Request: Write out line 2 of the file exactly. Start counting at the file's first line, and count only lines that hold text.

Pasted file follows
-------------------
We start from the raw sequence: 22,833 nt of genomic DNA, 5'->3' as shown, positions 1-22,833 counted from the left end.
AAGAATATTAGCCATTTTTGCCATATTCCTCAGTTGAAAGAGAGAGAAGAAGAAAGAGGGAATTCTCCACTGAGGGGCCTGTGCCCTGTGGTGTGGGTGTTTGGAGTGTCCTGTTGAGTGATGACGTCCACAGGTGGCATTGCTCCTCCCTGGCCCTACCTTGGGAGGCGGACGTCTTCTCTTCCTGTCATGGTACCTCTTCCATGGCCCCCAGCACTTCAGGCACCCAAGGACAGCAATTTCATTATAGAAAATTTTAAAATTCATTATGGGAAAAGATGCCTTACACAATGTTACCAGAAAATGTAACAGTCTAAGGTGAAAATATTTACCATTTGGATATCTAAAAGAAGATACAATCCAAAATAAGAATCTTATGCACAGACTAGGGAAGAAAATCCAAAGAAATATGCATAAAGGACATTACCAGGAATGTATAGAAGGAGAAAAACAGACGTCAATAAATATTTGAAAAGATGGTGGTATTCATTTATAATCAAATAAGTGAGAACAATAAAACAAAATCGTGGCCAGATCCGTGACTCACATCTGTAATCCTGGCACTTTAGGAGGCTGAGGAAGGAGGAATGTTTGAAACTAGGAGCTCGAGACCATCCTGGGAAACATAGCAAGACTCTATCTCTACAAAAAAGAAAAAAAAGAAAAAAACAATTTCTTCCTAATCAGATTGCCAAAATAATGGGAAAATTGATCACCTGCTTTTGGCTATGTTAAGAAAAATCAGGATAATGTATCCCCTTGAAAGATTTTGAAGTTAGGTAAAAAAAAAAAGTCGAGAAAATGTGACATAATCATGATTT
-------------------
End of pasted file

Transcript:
AAGAATATTAGCCATTTTTGCCATATTCCTCAGTTGAAAGAGAGAGAAGAAGAAAGAGGGAATTCTCCACTGAGGGGCCTGTGCCCTGTGGTGTGGGTGTTTGGAGTGTCCTGTTGAGTGATGACGTCCACAGGTGGCATTGCTCCTCCCTGGCCCTACCTTGGGAGGCGGACGTCTTCTCTTCCTGTCATGGTACCTCTTCCATGGCCCCCAGCACTTCAGGCACCCAAGGACAGCAATTTCATTATAGAAAATTTTAAAATTCATTATGGGAAAAGATGCCTTACACAATGTTACCAGAAAATGTAACAGTCTAAGGTGAAAATATTTACCATTTGGATATCTAAAAGAAGATACAATCCAAAATAAGAATCTTATGCACAGACTAGGGAAGAAAATCCAAAGAAATATGCATAAAGGACATTACCAGGAATGTATAGAAGGAGAAAAACAGACGTCAATAAATATTTGAAAAGATGGTGGTATTCATTTATAATCAAATAAGTGAGAACAATAAAACAAAATCGTGGCCAGATCCGTGACTCACATCTGTAATCCTGGCACTTTAGGAGGCTGAGGAAGGAGGAATGTTTGAAACTAGGAGCTCGAGACCATCCTGGGAAACATAGCAAGACTCTATCTCTACAAAAAAGAAAAAAAAGAAAAAAACAATTTCTTCCTAATCAGATTGCCAAAATAATGGGAAAATTGATCACCTGCTTTTGGCTATGTTAAGAAAAATCAGGATAATGTATCCCCTTGAAAGATTTTGAAGTTAGGTAAAAAAAAAAAGTCGAGAAAATGTGACATAATCATGATTT